Re: The estate of ROBERT KEITH GILLIES, otherwise known as ROBERT GILLIES and ROBERT K GILLIES, deceased, formerly of 5843 Elsom Ave, Burnaby, B.C. Creditors and others having claims against the estate of ROBERT KEITH GILLIES, otherwise known as ROBERT GILLIES and ROBERT K GILLIES, are hereby notified under section 38 of the Trustee Act that particulars of their claims should be sent to the executor, Clayton Thomas Gillies c/o Chee Dusevic, 500-5945 Kathleen Ave, Burnaby, BC V5H 4J7 on or before January 14, 2012 , after which date the executor will distribute the estate among the parties entitled to it, having regard to the claims of which the executor then has notice.

NOW CLASSIFIEDS Call 604-444-3000 Fax 604-444-3050

6020

New Westminster

6008-18

NEW WEST Uptown SW 14th flr corner unit in Woodward, 1366sf, 3 BR, Amazing Views! $498,000. ReMax Jason Luke 778-834-6873

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6020

6020-01

Real Estate

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For Sale by Owner

6015

www.bcforeclosures.com 5 BR home from $20,000 down $1,950/mo. 604-538-8888, Alain @ Sutton WC Realty W. Rock

Houses - Sale

6020-01

604-657-9422

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No Equity? Expired Listing? Penalty? We Take Over Payments!! No Fees!!

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6008

Condos/ Townhouses

6008-26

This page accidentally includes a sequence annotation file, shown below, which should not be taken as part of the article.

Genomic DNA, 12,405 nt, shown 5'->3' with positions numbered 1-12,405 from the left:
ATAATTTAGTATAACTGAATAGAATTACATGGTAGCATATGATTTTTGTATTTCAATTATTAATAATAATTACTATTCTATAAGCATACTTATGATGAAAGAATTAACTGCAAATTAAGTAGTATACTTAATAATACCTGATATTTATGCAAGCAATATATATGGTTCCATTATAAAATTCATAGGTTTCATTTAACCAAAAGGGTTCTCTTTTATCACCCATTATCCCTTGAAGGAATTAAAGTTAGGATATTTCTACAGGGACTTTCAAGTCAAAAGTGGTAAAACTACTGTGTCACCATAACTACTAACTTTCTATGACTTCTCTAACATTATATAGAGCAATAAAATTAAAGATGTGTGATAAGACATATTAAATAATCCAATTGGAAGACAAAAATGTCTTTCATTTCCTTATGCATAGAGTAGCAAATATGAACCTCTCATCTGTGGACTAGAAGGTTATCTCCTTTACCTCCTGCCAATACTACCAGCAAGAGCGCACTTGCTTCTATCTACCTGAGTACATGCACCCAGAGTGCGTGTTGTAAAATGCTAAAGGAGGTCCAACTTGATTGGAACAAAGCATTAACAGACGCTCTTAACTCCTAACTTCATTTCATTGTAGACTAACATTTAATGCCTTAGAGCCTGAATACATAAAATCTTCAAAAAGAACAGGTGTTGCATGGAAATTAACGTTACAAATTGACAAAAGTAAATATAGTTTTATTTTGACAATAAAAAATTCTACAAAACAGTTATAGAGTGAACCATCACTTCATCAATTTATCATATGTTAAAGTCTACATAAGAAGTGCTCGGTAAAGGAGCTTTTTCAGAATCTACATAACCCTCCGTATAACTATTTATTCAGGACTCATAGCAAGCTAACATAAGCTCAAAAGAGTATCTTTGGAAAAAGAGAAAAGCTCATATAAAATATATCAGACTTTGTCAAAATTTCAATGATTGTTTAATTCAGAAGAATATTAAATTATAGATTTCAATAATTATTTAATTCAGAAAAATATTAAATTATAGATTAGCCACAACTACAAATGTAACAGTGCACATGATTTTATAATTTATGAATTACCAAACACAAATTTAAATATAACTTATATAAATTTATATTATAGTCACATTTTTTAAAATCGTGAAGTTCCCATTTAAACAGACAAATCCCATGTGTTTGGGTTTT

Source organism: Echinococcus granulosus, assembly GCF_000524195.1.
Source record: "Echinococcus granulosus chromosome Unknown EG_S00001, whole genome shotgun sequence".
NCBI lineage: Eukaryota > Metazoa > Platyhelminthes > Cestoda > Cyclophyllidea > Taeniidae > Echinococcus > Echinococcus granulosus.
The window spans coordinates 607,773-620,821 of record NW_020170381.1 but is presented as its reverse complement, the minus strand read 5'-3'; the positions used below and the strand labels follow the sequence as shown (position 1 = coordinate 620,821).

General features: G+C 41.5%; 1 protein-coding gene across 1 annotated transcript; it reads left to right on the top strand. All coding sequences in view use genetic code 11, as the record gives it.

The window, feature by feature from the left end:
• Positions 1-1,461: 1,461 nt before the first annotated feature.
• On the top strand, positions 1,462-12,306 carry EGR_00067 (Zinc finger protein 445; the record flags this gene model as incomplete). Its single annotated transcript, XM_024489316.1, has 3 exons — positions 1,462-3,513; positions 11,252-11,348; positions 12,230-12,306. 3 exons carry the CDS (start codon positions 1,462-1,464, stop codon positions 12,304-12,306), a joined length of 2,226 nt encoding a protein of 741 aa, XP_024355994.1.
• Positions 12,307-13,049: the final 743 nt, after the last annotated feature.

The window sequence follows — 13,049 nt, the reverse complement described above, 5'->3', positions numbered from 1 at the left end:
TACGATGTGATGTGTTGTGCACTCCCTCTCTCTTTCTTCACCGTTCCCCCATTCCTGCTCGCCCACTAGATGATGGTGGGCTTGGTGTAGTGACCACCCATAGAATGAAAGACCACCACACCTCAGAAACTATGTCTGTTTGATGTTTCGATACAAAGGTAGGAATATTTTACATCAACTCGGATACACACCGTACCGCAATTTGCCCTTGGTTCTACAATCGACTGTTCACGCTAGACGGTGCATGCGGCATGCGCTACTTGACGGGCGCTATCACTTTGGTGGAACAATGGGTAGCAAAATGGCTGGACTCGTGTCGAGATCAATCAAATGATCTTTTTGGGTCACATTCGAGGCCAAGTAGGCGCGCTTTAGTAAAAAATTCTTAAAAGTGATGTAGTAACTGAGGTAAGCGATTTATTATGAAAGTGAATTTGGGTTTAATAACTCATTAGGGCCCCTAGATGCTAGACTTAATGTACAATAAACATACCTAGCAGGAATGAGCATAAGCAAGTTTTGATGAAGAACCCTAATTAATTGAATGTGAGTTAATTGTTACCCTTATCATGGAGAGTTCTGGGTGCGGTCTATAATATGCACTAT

Aries March 21 - April 19: Relationships fill Sunday/Monday. So do contracts and negotiations, opposition and serious attraction. Life’s circumstances tumble across us and form our path. Sometimes another tumbles down the same channel. The beneficial relationships appear after noon Sunday, not before. Be careful with money and investments Tuesday/Wednesday. Thursday/Friday’s international, legal, cultural or intellectual interests form an entry to ambition. A month of ambitions starts Wednesday—it would be a good time to start projects, but a partner/ client (a “permitter”) must be freely onside. Go slow. Taurus April 20-May 20: Deal with chores, employment matters, health and nutrition Sunday/ Monday. You can beneficially invest in your job Sunday afternoon, Monday. Relationships become front and centre Tuesday/Wednesday, just as a month of love, understanding and wisdom start. The weeks ahead hold success in higher education, legal matters, far travel, culture, intellectual endeavours, publishing, religion and love. This week, your personal efforts succeed, especially midweek. But retiring or dealing with the government holds problems. Thursday/ Friday’s mysteries contain an echo of earlier December. Gemini May 21-June 20: You could fall in love Sunday/Monday, but if you do, make sure it’s after Sunday noon (PST). Tackle chores and health concerns Tuesday/Wednesday – avoid background activities, collusion or unethical temptation. (Even innocent government-related actions could incur the criticism of “legal hawks.”) Relationships bless you Thursday/ Friday (and can solve any problems that arose Tuesday). But a surprise awaits, too, one that could spur you to alter your social plans/outlook. Midweek begins a lucky month of financial action, accurate hunches, sexual urges, research, secrets and mysteries.